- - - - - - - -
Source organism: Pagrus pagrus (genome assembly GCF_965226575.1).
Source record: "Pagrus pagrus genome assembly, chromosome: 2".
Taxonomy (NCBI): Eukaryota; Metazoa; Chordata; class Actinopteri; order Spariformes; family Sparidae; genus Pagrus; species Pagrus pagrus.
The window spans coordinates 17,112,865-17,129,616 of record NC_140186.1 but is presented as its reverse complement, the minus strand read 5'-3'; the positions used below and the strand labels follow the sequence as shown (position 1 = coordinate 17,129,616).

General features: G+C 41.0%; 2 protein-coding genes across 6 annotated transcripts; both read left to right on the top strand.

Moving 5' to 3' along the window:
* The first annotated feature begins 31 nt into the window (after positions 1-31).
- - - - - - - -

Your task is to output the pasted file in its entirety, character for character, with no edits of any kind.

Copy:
Source organism: Pagrus pagrus (genome assembly GCF_965226575.1).
Source record: "Pagrus pagrus genome assembly, chromosome: 2".
Taxonomy (NCBI): Eukaryota; Metazoa; Chordata; class Actinopteri; order Spariformes; family Sparidae; genus Pagrus; species Pagrus pagrus.
The window spans coordinates 17,112,865-17,129,616 of record NC_140186.1 but is presented as its reverse complement, the minus strand read 5'-3'; the positions used below and the strand labels follow the sequence as shown (position 1 = coordinate 17,129,616).

General features: G+C 41.0%; 2 protein-coding genes across 6 annotated transcripts; both read left to right on the top strand.

Moving 5' to 3' along the window:
* The first annotated feature begins 31 nt into the window (after positions 1-31).